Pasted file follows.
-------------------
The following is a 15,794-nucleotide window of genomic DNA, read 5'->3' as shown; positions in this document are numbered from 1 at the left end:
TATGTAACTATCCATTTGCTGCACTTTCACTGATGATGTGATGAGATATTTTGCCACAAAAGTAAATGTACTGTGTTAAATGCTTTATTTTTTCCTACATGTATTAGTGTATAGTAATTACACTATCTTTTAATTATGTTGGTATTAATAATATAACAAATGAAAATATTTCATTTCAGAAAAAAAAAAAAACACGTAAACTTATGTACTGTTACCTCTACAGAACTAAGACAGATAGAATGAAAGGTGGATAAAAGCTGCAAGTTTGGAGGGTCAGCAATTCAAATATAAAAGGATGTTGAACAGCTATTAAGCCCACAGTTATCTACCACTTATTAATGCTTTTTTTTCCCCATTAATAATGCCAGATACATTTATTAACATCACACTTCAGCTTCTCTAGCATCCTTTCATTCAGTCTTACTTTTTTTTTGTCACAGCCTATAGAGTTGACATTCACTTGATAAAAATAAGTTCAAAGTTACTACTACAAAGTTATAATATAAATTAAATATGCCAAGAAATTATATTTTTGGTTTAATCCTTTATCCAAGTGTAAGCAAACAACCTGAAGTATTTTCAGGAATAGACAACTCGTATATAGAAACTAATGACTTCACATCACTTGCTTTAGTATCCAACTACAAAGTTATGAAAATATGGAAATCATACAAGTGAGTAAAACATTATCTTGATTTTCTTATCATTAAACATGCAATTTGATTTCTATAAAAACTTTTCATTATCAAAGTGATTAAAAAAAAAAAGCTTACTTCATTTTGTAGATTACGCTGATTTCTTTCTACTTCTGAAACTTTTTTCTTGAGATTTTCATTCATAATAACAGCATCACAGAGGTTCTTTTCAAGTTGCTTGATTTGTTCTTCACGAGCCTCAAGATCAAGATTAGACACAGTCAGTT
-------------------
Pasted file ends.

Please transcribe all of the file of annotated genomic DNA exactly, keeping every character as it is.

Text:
The following is a 15,794-nucleotide window of genomic DNA, read 5'->3' as shown; positions in this document are numbered from 1 at the left end:
TATGTAACTATCCATTTGCTGCACTTTCACTGATGATGTGATGAGATATTTTGCCACAAAAGTAAATGTACTGTGTTAAATGCTTTATTTTTTCCTACATGTATTAGTGTATAGTAATTACACTATCTTTTAATTATGTTGGTATTAATAATATAACAAATGAAAATATTTCATTTCAGAAAAAAAAAAAAACACGTAAACTTATGTACTGTTACCTCTACAGAACTAAGACAGATAGAATGAAAGGTGGATAAAAGCTGCAAGTTTGGAGGGTCAGCAATTCAAATATAAAAGGATGTTGAACAGCTATTAAGCCCACAGTTATCTACCACTTATTAATGCTTTTTTTTCCCCATTAATAATGCCAGATACATTTATTAACATCACACTTCAGCTTCTCTAGCATCCTTTCATTCAGTCTTACTTTTTTTTTGTCACAGCCTATAGAGTTGACATTCACTTGATAAAAATAAGTTCAAAGTTACTACTACAAAGTTATAATATAAATTAAATATGCCAAGAAATTATATTTTTGGTTTAATCCTTTATCCAAGTGTAAGCAAACAACCTGAAGTATTTTCAGGAATAGACAACTCGTATATAGAAACTAATGACTTCACATCACTTGCTTTAGTATCCAACTACAAAGTTATGAAAATATGGAAATCATACAAGTGAGTAAAACATTATCTTGATTTTCTTATCATTAAACATGCAATTTGATTTCTATAAAAACTTTTCATTATCAAAGTGATTAAAAAAAAAAAGCTTACTTCATTTTGTAGATTACGCTGATTTCTTTCTACTTCTGAAACTTTTTTCTTGAGATTTTCATTCATAATAACAGCATCACAGAGGTTCTTTTCAAGTTGCTTGATTTGTTCTTCACGAGCCTCAAGATCAAGATTAGACACAGTCAGTT